Development companies are no longer operating in a single development sphere, they must now be able to support a lot of different services, as well as build and deploy apps for multiple clients on multiple operating systems. All of this tends to take a toll on the system, especially when you are running a traditional monolithic architecture for building, running and deploying your apps.

This is where the trend is now shifting, companies are now taking a closer look at microservices and in the last couple of years it has become a huge deal! According to Google Trends, there is a spike in the term ‘microservices’ from 2014 onwards that shows no sign of slowing down.

Google Trends

The buzz surrounding it has been escalated even further by big companies such as Netflix, Amazon, PayPal, etc. who are now using microservices to scale their businesses to newer heights. Even the President of SAP believes that this is going to be the future of development.

So, what exactly are Microservices?

Microservices, also known as a microservices architecture, is a style of structuring your application as a collection of loosely coupled services makes it easier to add, modify and ensure continuous delivery/deployment of large, complex applications.

To simplify it further, microservices allow developers to design an entire application by using a suite of different software systems, each running its own process and working by communicating through lightweight mechanisms, such as APIs. This allows developers to use multiple different technologies, languages and features to design one single app.

Another reason for the popularity of microservices includes the ability to scale or modify a section of the app without having to modify the entire app. In a monolithic design, modifying the app would require having to make changes across the entire architecture, while under microservices, all you would need to do is modify one segment or API and simply change that aspect, making continuous deployment easy and hassle-free.

Monolithic vs Microservices

Monolithic vs Microservices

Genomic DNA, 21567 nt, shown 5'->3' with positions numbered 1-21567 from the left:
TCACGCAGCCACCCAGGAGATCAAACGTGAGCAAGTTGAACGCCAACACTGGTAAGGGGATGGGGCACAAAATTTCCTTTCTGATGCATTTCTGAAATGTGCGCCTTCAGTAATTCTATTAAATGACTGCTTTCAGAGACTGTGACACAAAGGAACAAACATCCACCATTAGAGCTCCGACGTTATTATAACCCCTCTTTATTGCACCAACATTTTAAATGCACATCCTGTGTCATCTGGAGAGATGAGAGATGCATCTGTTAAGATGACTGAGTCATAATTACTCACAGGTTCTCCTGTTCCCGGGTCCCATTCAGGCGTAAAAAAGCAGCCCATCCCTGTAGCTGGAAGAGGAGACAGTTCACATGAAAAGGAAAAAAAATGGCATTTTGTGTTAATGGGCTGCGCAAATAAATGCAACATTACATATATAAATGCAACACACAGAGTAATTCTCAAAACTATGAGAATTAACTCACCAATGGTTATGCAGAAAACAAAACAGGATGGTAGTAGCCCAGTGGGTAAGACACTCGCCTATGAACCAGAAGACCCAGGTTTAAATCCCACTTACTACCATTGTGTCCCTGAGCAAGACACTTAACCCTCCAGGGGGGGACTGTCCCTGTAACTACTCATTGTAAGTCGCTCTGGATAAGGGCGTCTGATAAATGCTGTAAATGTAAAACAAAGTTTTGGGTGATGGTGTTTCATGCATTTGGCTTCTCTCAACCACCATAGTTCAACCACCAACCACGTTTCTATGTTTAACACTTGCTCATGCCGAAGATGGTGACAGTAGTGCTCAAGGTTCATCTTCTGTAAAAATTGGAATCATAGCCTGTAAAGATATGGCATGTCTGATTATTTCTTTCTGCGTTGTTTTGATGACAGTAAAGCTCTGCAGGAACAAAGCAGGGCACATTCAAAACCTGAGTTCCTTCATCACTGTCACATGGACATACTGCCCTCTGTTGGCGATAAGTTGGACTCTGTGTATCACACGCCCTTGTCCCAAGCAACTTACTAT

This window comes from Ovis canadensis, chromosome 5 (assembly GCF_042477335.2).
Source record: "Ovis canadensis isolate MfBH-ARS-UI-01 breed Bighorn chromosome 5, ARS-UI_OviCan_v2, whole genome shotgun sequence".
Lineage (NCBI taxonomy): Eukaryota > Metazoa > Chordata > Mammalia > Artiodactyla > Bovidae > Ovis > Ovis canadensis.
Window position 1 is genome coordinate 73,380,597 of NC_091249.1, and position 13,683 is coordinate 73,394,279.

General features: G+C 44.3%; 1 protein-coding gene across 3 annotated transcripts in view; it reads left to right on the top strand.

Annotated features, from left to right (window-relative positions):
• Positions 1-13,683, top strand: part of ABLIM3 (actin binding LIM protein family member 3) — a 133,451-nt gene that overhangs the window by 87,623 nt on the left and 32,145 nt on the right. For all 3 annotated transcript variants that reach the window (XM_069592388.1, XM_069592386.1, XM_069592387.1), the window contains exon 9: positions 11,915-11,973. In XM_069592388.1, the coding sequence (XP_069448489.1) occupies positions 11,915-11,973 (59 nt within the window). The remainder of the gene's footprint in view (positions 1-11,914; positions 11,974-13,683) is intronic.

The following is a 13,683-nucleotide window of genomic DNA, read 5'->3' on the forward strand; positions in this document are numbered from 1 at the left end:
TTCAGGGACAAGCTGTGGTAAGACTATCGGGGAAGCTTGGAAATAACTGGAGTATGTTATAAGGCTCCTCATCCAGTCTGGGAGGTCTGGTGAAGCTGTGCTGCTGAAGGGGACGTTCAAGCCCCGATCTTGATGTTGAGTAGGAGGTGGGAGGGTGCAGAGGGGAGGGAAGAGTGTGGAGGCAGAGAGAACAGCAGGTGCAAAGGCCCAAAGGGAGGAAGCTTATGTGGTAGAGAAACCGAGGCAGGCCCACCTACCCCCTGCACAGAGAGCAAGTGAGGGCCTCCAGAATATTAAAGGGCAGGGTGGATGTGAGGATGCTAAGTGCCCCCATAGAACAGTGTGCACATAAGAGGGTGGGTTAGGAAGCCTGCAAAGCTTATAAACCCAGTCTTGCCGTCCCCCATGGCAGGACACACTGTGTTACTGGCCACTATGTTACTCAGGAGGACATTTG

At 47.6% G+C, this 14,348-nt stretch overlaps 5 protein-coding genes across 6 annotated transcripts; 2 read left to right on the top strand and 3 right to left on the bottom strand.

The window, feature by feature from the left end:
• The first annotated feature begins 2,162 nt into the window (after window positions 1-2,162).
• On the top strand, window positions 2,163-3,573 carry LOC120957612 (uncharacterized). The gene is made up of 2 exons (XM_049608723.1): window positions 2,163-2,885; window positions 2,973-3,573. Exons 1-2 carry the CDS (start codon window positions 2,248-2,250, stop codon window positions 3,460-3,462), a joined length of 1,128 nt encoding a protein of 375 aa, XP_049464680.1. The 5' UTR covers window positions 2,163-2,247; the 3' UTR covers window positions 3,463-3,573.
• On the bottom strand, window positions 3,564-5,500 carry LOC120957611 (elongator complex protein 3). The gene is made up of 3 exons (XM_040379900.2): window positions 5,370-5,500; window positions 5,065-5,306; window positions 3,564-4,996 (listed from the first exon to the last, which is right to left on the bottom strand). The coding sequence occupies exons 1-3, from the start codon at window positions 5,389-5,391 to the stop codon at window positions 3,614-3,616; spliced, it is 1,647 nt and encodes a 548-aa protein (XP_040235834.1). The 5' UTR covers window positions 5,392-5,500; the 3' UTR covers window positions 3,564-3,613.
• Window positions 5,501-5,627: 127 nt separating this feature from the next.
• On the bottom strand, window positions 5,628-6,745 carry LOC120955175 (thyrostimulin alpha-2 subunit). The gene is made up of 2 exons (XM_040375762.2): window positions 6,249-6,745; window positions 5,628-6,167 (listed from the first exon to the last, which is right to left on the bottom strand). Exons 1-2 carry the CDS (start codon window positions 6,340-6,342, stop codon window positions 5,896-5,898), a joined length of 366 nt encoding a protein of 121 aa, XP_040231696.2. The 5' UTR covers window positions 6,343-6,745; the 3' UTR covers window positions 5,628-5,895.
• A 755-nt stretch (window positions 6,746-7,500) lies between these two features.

Monolithic architecture styles work best for small applications that don’t require a large of number of different services that need to be handled. However, as the app grows in size, monolithic style becomes more difficult to handle, deploy, scale, and even test.

The main difference between the two is a monolithic application is built as a single unit. A common enterprise application is built in three simple units – client-side user interface (includes HTML pages that are often displayed on a browser), a database (data inserted into tables, commonly in a relational, database management system), and a server-side application (the hardcore coding that handles HTTP requests, executes logic, retrieves and updates data, etc.).

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The server-side application is where you would find the architecture – monolithic or microservices. Now, in the case of a monolithic architecture, the entire server-side application will act as a single logic executable unit. Any change you make to the system will require building and deploying a new version of the server-side application.

All your logic for handling a request runs in a single process that is divided into classes, functions, and namespaces. Now, using a series of tools and a deployment pipeline, you can make changes to sections and test and deploy the app. However, as the app grows – the entire system works in a series of ripples. A change made to one section of the app, can cause an effect to another aspect of the app, which requires testers to conduct some rigorous testing to ensure that the app continues to run smoothly without any problems.

Now, when you execute the same situation in a microservices architecture, each application is divided into suites of services. These services are all individually deployable, scalable and allows using multiple languages to write the app. Each service can also be managed by different teams. And if you modify a single unit, you don’t have to worry about having to update or modify all your units, you will only need to modify and scale that one unit. The rest of your app will work exactly the same way. This gives developers the freedom to scale, test and modify apps as they see fit and without causing the entire app to crash.